Rabbi With ALS Gets 10,000 Birthday Presents From 15 Countries

The Mayanot Women's Learning program students were involved in a worldwide campaign to assist Rabbi with ALS celebrate his 46th birthday. 

Written by: Menachem Posner 
VIA: Chabad.org/news 

Rabbi Yitzi Hurwitz has ALS and can no longer walk or talk, but that hasn’t stopped him from motivating 10,000 people in 15 countries to do extra mitzvahs this past week. In honor of the rabbi’s 46th birthday, a group of rabbinical students in Los Angeles, where the rabbi lives with his wife, Dina, and their seven children, decided that an appropriate gift would be 4,600 Jewish men putting on tefillin and sending him photos of their mitzvah.
Using social media and an article posted on Chabad.org, the campaign went viral, and photos of tefillin-wearing men bearing #tefillinforyitzi placards began to pour in via text message and email.
Almost 6,000 miles away in Israel, a group of young women studying at the Mayanot Institute of Jewish Studies in Jerusalem expanded the campaign by taking to the streets on Friday to distribute Shabbat candles to women and girls in the rabbi’s honor. In the Mahane Yehuda outdoor market alone, 150 women took candles to light that evening at home before the start of Shabbat.
Back in Los Angeles, Mayor Eric Garcetti and Council member Paul Koretz got in on the action, announcing that the city of Los Angeles “applauds [the rabbi’s] towering leadership and inspiring example,” and “joins in saluting and celebrating with [him] and his countless students worldwide on the joyous occasion of his 46th birthday.”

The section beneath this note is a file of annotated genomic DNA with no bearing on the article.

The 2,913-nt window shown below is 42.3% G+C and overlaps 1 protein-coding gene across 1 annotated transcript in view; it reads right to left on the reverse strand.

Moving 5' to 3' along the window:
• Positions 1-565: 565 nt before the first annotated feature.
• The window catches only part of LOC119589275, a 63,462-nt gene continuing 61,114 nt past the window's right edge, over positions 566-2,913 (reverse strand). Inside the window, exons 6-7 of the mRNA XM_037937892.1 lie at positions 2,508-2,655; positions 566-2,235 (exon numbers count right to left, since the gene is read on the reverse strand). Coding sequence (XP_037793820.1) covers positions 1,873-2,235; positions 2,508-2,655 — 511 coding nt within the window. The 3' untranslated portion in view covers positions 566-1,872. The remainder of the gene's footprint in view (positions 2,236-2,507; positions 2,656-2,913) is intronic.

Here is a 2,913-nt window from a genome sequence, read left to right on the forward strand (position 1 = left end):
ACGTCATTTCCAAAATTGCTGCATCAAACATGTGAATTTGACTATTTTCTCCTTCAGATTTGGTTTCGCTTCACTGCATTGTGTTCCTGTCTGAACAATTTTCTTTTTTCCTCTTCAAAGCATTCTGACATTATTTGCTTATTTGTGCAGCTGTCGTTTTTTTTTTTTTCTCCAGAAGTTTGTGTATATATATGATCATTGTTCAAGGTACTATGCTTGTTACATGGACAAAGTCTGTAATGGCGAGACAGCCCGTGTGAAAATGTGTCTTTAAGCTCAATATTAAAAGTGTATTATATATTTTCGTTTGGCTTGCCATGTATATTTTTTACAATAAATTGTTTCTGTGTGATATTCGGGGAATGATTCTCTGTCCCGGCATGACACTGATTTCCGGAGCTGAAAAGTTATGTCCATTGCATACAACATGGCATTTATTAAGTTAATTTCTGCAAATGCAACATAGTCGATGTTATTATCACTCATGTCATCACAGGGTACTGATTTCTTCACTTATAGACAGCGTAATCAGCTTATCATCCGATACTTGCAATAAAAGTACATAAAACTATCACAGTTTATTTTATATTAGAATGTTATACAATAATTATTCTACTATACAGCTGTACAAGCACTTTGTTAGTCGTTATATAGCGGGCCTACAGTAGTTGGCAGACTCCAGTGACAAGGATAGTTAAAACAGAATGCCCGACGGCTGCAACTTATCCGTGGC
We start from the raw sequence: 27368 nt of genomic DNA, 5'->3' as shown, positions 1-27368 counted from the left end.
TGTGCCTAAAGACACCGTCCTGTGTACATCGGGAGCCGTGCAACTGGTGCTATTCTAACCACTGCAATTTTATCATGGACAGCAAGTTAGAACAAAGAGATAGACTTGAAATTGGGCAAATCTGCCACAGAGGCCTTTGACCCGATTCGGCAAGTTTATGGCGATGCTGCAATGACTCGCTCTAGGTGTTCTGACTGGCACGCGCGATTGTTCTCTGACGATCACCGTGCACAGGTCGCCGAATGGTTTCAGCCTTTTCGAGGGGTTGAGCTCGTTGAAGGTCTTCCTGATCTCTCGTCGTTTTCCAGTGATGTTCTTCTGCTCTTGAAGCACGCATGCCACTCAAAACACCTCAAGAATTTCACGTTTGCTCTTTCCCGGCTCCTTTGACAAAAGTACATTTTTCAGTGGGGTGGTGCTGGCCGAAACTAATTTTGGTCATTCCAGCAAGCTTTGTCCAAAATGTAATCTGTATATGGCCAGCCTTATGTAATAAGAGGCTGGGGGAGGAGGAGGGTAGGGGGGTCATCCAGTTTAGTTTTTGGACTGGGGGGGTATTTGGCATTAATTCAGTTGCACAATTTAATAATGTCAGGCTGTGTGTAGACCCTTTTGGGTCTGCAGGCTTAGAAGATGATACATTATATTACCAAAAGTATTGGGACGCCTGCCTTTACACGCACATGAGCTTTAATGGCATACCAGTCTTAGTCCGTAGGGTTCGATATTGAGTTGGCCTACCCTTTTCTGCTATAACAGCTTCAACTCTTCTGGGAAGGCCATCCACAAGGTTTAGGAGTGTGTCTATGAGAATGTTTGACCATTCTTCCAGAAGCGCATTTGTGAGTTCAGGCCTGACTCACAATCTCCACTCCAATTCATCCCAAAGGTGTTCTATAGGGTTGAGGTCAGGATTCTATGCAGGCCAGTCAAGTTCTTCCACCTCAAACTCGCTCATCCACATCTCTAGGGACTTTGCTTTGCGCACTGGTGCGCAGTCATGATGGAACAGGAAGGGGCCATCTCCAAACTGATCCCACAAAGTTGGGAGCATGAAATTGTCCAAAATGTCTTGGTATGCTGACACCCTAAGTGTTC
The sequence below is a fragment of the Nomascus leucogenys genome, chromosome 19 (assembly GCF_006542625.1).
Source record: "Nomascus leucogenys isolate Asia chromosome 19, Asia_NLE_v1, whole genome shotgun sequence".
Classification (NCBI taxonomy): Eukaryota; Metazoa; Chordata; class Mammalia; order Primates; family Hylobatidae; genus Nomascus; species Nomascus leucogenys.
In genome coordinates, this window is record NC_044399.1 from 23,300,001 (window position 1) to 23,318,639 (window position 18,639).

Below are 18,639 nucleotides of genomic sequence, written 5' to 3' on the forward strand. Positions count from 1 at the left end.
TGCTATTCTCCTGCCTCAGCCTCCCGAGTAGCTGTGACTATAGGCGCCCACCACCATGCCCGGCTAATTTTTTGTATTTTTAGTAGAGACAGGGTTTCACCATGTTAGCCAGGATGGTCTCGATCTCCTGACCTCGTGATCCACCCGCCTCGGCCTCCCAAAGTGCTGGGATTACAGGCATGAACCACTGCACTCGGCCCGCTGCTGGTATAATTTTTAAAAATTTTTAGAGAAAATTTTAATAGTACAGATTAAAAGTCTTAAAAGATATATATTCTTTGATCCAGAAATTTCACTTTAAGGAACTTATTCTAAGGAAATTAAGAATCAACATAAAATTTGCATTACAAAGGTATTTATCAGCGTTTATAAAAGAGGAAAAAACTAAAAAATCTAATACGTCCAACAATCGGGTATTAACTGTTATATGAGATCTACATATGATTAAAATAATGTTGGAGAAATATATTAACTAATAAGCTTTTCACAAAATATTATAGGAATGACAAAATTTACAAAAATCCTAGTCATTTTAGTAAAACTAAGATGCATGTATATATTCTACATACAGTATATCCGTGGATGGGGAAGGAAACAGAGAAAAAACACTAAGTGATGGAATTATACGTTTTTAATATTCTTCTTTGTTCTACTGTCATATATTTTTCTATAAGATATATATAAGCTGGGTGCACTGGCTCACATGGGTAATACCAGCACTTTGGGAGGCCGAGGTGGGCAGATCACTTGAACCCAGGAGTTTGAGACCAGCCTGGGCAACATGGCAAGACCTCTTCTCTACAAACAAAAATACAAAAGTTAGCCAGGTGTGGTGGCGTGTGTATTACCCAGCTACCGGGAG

They noted that through his “writings on the world’s largest Jewish website Chabad.org, and [his] personal interaction [with others, he] inspires people across the globe with his joy, faith and optimism.”
The city’s leaders summed up the key motivation behind the campaign by noting that Hurwitz is “a follower and emissary of [the Lubavitcher Rebbe,] Rabbi Menachem M. Schneerson, of righteous memory, who taught about the immense significance of one’s birthday and how to fill it with spiritual content and resolutions.”

On Friday, as the messages came in fast and furious, Dina Hurwitz wrote:
“The pictures and videos and voice notes have us mesmerized. I should be cooking for Shabbos, but I am sitting with Yitzi trying to absorb all of this. What we saw was an overwhelming outpouring of love and kindness.”
“We think of ourselves as regular people with an unusual life,” she continued. “Aside for a few minor bouts of embarrassment over all of this attention, we are really so humbled and honored that all of you did all of this.”
After the rabbi’s illness was diagnosed, a video production of “Shine a Little Light,” a beautiful and inspiring song the rabbi had written years earlier, was created by a number of well-known musical artists. Dina Hurwitz said that this year’s birthday campaign reminded her of “the outpouring of love and brotherhood we saw at the beginning of Yitzi’s illness, and again when the song came out.”
“It reminded me that although surviving a storm is important, it’s not the same as living a joyful life. To all of you who contributed to this campaign, this was just the medicine that we needed: an infusion of love and joy to get us over this hurdle.”